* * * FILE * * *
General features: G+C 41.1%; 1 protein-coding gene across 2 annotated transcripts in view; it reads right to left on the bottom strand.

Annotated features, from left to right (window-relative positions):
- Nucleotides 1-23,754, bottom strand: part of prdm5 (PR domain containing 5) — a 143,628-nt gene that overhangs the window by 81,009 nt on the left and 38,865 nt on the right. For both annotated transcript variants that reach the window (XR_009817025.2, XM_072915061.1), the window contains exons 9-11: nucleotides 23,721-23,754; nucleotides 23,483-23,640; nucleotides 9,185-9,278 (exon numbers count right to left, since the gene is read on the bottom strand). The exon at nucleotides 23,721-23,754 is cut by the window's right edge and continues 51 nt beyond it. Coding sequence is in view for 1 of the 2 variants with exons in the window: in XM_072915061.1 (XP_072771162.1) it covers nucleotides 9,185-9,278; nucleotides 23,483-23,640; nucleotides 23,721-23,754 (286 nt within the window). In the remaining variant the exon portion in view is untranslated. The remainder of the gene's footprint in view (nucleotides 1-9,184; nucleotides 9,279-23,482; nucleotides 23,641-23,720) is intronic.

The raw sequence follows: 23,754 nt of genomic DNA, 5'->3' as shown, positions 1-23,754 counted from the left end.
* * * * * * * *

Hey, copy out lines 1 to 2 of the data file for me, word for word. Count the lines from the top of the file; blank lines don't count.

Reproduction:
General features: G+C 41.1%; 1 protein-coding gene across 2 annotated transcripts in view; it reads right to left on the bottom strand.

Annotated features, from left to right (window-relative positions):